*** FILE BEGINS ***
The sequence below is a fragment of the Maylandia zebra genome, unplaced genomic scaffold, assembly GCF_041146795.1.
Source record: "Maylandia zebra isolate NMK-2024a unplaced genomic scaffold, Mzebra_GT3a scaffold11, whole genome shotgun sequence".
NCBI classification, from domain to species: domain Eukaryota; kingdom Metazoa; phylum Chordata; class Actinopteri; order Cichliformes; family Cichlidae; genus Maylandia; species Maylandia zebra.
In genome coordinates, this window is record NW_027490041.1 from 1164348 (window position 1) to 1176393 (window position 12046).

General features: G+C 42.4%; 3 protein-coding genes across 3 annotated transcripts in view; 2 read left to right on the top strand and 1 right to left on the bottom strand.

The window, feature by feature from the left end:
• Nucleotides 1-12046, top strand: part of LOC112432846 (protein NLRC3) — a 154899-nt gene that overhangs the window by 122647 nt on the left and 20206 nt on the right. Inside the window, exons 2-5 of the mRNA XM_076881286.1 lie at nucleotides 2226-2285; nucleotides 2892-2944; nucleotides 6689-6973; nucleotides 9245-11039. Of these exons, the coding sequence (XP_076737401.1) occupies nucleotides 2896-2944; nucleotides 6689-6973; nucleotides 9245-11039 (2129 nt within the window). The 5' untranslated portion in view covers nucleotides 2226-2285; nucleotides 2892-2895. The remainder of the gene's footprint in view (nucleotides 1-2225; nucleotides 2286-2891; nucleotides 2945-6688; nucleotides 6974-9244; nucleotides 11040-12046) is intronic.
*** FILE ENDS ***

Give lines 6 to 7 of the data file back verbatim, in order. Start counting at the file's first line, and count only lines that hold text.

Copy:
The window, feature by feature from the left end:
• Nucleotides 1-12046, top strand: part of LOC112432846 (protein NLRC3) — a 154899-nt gene that overhangs the window by 122647 nt on the left and 20206 nt on the right. Inside the window, exons 2-5 of the mRNA XM_076881286.1 lie at nucleotides 2226-2285; nucleotides 2892-2944; nucleotides 6689-6973; nucleotides 9245-11039. Of these exons, the coding sequence (XP_076737401.1) occupies nucleotides 2896-2944; nucleotides 6689-6973; nucleotides 9245-11039 (2129 nt within the window). The 5' untranslated portion in view covers nucleotides 2226-2285; nucleotides 2892-2895. The remainder of the gene's footprint in view (nucleotides 1-2225; nucleotides 2286-2891; nucleotides 2945-6688; nucleotides 6974-9244; nucleotides 11040-12046) is intronic.